GA-HVAC-Tech

    Your comfort, Your way, Everyday!

    GA's basic rules of home heating and AC upgrades:
    *Installation is more important than the brand of equipment
    *The duct system keeps the house comfortable; the equipment only heats and cools (and dehumidifies)
    *Cheap is not good, good is not cheap; however expensive is not a guarantee of quality!
    Choose your contractor wisely!

  8. #21
    Join Date
    Jan 2004
    Location
    PA
    Posts
    78,393
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    There haven't printed enough money to get me up there.
    Contractor locator map

    How-to-apply-for-Professional

    How many times must one fix something before it is fixed?

  9. #22
    Join Date
    Oct 2005
    Location
    Richmond, Va
    Posts
    15
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    That's a little too high for me also !!!!!!!!!!!!!!

  10. #23
    Join Date
    Sep 2002
    Posts
    4,979
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    Thats one of those calls for bids ya get that when you get there to look at it or ahead of time, know how tall the building is .......ahhhh were way to busy ( even if were not)


    .Is it just me or is it normal that the older I get the less I like heights on anything taller then 3 stories unless I have roof access and at least a 2' parapet wall, if Im going over by the edge. I hate those little 4" to 6" paripet walls that are no more than a hand grip.

  11. #24
    Join Date
    May 2004
    Location
    Austin, TX
    Posts
    1,834
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    Up until 2 1/2 years ago I used to climb radio towers, the real tall ones
    had small 2 man elevator that run up the middle of the tower (very small).

    You do your work with a safety belt hanging out the side of the
    tower for a hour or so. You had to have a lot of nerve because
    you were 50 to 90 stories high. Anything go wrong there you had
    a little time to say your peace. The highest I went was 1210' up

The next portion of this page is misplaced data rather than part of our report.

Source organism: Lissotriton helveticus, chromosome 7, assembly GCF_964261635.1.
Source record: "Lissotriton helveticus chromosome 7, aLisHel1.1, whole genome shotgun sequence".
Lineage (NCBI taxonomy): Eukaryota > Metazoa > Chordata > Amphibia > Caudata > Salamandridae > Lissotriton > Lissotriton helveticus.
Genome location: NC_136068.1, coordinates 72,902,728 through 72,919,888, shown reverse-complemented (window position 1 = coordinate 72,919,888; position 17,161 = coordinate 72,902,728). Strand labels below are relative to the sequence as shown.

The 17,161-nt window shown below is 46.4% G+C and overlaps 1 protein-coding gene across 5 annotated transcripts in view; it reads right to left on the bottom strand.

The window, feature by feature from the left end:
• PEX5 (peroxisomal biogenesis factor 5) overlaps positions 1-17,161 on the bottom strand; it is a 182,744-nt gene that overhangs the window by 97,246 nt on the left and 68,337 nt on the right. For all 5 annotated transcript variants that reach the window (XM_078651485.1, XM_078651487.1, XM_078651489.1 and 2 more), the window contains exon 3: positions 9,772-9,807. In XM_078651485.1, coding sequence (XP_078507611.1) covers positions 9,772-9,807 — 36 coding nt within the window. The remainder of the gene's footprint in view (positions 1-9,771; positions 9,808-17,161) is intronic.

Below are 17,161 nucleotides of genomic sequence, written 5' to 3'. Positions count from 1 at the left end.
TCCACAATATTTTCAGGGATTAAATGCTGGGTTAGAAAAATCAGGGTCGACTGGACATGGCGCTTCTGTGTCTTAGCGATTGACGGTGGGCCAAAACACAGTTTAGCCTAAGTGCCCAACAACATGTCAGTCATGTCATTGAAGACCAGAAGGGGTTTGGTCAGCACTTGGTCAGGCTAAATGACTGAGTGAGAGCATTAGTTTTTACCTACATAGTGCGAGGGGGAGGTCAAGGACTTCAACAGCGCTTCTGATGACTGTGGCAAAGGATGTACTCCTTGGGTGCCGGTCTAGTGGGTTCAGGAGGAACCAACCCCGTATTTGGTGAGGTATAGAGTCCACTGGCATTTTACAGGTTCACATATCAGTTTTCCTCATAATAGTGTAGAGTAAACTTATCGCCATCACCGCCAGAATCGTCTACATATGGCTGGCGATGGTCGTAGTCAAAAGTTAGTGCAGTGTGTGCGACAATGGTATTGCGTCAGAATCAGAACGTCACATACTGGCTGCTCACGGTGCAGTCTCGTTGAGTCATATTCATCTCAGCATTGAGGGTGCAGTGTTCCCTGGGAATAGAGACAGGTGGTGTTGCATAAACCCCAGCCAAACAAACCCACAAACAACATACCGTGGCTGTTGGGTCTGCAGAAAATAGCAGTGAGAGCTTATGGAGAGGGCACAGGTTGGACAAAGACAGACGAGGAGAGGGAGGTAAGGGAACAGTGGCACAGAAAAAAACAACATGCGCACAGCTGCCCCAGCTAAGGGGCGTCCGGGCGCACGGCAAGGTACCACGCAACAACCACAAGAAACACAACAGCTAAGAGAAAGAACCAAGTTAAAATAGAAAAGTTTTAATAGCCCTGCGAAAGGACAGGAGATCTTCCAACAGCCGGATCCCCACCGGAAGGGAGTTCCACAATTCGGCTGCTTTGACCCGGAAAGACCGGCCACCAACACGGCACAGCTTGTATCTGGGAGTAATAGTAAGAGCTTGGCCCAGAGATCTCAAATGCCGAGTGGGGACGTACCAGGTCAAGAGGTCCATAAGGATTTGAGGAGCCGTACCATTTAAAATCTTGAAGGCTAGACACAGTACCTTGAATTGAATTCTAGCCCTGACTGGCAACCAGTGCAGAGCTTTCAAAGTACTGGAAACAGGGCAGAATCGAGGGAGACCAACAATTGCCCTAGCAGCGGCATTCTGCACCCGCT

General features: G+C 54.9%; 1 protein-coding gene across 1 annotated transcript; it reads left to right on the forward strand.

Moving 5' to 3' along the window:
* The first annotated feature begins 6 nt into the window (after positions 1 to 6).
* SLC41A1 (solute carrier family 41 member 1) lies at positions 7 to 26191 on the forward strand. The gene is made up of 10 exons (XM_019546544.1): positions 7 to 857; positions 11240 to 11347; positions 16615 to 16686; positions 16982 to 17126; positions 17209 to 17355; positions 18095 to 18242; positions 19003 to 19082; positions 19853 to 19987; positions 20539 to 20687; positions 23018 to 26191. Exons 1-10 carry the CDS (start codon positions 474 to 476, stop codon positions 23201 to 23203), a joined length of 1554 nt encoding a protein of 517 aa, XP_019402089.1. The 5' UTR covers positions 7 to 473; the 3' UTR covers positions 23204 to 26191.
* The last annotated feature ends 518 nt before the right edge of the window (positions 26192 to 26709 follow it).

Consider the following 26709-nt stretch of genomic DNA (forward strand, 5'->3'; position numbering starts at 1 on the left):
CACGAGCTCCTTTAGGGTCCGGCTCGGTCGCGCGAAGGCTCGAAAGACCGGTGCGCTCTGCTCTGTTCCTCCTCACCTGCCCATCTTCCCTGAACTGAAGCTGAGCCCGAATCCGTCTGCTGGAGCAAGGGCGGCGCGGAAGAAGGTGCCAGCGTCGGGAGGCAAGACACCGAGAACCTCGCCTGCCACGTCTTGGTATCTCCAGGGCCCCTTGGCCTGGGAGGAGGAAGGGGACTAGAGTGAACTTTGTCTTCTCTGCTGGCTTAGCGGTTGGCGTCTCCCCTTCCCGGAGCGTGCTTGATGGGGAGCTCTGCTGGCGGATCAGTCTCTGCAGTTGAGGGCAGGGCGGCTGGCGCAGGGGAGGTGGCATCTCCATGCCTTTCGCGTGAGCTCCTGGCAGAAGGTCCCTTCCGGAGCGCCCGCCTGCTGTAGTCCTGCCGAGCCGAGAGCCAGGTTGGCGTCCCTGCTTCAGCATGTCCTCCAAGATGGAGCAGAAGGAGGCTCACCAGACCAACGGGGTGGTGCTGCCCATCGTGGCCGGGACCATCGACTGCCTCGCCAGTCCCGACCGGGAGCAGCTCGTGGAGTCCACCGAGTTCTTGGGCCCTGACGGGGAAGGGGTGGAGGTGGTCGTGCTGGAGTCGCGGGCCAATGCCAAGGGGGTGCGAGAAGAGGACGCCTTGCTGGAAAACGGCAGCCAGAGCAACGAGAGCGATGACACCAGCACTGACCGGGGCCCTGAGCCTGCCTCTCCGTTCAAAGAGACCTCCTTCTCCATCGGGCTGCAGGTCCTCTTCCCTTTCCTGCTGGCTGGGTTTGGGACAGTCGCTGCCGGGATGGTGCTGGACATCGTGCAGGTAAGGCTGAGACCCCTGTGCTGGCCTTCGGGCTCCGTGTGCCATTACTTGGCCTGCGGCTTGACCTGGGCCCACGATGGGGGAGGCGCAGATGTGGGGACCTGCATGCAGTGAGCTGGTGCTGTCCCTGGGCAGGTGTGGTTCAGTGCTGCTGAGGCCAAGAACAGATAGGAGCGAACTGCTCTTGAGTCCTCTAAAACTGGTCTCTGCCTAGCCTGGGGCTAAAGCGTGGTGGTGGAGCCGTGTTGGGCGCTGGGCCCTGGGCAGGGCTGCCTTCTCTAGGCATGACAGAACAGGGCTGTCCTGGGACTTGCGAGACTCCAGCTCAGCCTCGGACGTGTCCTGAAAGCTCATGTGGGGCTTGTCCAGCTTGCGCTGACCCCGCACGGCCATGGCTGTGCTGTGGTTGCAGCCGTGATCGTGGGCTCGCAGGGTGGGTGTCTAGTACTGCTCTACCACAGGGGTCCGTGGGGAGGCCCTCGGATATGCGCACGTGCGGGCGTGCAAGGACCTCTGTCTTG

a 1311' tower.

    The pay was great great, but when you start to loose your nerve
    you best hang it up.

    I quit because I was getting older, and had been doing that for 29
    years with no accidents, figured my luck was getting thin.

  12. #25
    Join Date
    Oct 2009
    Posts
    1,086
    Post Likes
    Any regs on the window A/Cs. Looks like you can give the top one a push and pancake the rest. I would be more scared looking up at them.

  13. #26
    Join Date
    May 2002
    Posts
    9,542
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    Quote Originally Posted by edward301 View Post
    Up until 2 1/2 years ago I used to climb radio towers...You had to have a lot of nerve because.you were 50 to 90 stories high....The pay was great great, but when you start to loose your nerve
    you best hang it up.
    That's about 40-80 stories higher than I care to be up. I don't have hardly anything to claim - swinging back and forth 100' up on a snorkel lift working on 3" nitrogen lines, riding on top a moving crane (working on the cab A/C) feeding steel into a large pail which got put into an electric arc furnace, and putting in some refer lines on a ledge 7 stories up (which took a bit to navigate for me). 90 stories up hanging - not for me.